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Contemporary Art

Displaying the works of avant-garde artists in Jerusalem - an ancient city rich in history, cultures, and religions - in the context of an encyclopedic museum with a great diversity of collections, represents a unique phenomenon. Almost from its inception, the Museum pursued a policy of intensive activity in the sphere of international contemporary art. Established in 1982, the Department of Contemporary Art is characterized by an ongoing dialectic between exhibiting and collecting. Ranging from 1970 to the present, its holdings are continually enlarged - thanks in great part to contemporary art acquisition committees established in several cities abroad. The Museum's contemporary holdings emphasize works by young artists at the beginning of their careers, focusing on installations and three-dimensional, video, and photography-based works. A dynamic visiting artists program encourages such talents while enriching the department’s exhibition program and its collections.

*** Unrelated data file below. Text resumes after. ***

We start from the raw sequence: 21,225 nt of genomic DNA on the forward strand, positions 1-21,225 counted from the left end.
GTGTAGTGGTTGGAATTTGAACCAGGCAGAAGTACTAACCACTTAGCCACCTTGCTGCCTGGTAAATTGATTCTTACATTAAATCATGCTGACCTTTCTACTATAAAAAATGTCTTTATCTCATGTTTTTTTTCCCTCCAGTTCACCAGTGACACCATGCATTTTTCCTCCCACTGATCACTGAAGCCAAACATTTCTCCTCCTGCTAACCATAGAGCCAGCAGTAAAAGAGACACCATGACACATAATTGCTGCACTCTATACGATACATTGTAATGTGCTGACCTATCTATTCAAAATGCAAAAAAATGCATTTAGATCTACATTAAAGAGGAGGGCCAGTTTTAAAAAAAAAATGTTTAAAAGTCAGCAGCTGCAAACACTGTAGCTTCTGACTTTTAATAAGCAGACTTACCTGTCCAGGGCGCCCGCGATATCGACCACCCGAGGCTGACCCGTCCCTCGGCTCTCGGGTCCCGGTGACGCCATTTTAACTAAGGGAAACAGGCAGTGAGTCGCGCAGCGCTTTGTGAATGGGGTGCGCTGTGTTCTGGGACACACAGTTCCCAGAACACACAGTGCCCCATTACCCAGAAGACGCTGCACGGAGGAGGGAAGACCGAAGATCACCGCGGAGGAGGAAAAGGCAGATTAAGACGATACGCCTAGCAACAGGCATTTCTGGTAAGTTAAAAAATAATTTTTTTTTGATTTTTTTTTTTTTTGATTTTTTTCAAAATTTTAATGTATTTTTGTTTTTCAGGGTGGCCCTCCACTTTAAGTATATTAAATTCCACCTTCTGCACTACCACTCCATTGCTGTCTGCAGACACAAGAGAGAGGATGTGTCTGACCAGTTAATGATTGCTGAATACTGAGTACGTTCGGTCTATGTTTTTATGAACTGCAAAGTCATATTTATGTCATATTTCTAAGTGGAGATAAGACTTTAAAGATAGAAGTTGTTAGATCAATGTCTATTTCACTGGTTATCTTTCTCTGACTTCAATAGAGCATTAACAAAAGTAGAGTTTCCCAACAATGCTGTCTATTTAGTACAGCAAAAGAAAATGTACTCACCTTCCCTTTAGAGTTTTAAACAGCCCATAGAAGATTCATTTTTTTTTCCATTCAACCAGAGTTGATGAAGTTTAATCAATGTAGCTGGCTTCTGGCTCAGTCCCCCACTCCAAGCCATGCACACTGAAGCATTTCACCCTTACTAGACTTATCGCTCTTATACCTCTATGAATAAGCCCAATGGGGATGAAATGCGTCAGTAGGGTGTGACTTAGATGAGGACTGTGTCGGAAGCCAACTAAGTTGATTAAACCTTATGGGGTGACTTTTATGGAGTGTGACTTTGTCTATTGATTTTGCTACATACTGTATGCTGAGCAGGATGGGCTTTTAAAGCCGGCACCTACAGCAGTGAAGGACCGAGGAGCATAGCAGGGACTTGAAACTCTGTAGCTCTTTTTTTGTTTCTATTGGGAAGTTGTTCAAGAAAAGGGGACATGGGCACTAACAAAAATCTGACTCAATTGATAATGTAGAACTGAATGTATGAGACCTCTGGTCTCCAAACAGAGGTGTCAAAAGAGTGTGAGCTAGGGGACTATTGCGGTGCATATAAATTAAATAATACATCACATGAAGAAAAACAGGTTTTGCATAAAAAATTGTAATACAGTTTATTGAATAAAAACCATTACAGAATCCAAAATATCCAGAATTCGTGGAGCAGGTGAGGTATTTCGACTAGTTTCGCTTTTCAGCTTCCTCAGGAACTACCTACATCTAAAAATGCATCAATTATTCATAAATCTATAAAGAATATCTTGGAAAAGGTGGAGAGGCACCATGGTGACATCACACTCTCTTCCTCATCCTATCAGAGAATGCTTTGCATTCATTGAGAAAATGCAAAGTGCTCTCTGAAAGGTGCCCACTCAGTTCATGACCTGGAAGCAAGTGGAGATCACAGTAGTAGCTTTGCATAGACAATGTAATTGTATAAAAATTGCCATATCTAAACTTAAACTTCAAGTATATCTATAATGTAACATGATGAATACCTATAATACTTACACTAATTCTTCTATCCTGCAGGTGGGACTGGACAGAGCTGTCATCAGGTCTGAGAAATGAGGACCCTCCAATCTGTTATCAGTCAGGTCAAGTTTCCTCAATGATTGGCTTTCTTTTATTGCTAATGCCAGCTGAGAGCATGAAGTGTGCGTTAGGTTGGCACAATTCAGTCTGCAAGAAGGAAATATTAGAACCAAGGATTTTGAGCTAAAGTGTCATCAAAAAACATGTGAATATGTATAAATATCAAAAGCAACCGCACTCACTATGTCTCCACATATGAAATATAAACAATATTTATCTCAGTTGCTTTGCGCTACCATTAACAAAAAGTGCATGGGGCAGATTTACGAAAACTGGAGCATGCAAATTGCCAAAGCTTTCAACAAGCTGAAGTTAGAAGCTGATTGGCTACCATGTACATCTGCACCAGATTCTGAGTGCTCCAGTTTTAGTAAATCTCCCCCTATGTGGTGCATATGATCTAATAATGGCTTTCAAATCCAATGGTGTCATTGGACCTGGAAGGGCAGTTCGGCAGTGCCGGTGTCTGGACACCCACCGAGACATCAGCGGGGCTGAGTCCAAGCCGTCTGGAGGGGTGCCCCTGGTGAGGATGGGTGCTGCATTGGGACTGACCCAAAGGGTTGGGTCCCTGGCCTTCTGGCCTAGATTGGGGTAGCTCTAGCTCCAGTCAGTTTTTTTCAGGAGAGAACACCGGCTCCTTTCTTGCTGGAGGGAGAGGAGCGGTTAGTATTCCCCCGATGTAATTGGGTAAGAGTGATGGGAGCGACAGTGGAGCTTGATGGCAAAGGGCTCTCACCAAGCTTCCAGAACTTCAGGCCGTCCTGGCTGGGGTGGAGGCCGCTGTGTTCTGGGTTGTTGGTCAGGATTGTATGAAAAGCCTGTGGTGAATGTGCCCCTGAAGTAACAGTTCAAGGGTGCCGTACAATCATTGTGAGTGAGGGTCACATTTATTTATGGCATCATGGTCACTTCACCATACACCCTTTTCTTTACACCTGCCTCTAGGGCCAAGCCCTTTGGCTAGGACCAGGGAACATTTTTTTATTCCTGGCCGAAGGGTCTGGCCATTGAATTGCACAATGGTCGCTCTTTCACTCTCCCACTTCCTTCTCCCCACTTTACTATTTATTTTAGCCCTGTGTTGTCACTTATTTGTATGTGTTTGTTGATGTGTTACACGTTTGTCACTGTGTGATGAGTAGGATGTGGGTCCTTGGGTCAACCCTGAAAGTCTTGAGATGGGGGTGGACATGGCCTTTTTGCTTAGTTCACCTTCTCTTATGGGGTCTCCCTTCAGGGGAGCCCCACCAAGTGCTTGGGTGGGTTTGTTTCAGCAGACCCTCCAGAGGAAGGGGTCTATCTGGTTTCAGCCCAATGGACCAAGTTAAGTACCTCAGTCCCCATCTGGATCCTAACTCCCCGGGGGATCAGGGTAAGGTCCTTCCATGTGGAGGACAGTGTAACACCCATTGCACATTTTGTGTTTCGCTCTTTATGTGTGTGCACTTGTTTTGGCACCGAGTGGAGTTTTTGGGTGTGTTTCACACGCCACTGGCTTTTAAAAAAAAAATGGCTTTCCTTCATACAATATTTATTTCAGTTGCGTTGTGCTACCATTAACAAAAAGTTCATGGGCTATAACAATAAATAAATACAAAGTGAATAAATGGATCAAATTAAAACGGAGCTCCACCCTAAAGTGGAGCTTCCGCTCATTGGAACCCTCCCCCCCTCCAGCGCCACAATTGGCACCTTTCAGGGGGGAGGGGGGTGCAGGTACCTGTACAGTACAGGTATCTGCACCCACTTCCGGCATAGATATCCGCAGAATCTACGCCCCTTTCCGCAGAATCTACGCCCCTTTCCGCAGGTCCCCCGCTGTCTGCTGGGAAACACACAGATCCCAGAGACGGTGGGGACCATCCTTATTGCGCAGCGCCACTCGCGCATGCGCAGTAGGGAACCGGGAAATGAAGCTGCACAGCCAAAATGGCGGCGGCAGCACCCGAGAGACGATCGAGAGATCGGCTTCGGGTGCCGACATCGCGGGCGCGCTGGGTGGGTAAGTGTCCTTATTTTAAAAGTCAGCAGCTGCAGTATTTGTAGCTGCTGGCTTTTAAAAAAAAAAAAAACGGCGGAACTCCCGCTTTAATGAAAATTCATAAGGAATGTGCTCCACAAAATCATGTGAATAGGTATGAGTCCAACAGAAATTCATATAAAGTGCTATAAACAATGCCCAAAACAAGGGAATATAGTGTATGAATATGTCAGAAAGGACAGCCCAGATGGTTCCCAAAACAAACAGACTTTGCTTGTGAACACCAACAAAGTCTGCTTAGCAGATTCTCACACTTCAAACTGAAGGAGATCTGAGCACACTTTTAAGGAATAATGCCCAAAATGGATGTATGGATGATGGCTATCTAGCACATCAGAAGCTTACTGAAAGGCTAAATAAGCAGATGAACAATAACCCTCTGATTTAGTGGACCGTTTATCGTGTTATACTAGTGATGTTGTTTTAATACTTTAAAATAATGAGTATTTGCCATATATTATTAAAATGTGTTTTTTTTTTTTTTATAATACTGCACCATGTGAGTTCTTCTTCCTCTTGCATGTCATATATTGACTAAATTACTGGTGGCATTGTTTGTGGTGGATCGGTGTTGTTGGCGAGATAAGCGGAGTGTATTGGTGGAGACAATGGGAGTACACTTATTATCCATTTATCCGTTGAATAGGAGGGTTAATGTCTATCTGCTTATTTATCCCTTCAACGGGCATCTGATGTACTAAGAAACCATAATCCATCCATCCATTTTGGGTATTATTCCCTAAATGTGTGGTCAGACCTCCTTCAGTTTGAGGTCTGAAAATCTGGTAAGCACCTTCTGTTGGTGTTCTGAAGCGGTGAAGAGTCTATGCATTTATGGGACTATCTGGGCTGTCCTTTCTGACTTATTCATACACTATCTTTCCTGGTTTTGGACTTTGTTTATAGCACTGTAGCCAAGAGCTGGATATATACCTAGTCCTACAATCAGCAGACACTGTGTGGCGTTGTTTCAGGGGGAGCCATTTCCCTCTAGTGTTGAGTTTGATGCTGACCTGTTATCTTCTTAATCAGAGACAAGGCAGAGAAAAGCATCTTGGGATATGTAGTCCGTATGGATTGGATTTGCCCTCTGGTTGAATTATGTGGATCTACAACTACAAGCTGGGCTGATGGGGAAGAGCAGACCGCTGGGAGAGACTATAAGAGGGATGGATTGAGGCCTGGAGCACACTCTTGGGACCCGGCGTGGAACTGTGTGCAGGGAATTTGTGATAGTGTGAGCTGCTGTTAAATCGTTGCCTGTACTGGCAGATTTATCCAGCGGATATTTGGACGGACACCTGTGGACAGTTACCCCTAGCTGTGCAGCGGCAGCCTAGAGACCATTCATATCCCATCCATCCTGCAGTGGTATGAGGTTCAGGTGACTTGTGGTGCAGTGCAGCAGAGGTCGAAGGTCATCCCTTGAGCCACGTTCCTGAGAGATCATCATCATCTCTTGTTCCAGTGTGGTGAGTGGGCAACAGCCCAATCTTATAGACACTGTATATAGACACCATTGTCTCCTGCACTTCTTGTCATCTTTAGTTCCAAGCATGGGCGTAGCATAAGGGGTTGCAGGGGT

The contemporary art collection began to take shape in the early 1970s and 1980s, with works by such artists as Agnes Martin, Eva Hesse, Robert Mangold, Dan Flavin, and Robert Ryman, to name only a few. The inauguration of the 20th Century Art Building in 1990 heralded a new era, as it provided the department with a spacious, skylit gallery of 1,200 square meters in which the display changed on a regular basis. 

Museum anniversaries were always an occasion for significant gifts. During the Museum’s twenty-fifth anniversary, the collection was enriched by works by John Baldessari, Anselm Kiefer, Giulio Paolini, and Ed Ruscha, among others. The thirtieth anniversary celebration in 1995 was especially fruitful: works by Vito Acconci, Antony Gormley, Rodney Graham, Hans Haacke, Charles Ray, Bill Viola, Jeff Wall, and many more—over thirty important pieces in all—joined the art collection. Further acquisitions included works by Stephan Balkenhol, Fischli & Weiss, Robert Gober, Andreas Gursky, Mona Hatoum, Damien Hirst, William Kentridge, Annette Messager, Mariko Mori, Yinka Shonibare, and Mark Wallinger. Some of our artists-in-residence—such as Christian Boltanski, Braco Dimitrijevic, Mario Merz, Joel Shapiro, Kiki Smith, and Rosemarie Trockel—have donated works created in Jerusalem, while Joseph Kosuth, Roy Lichtenstein, and Gerhard Richter are among the many other contemporary artists who have given major works to the Israel Museum.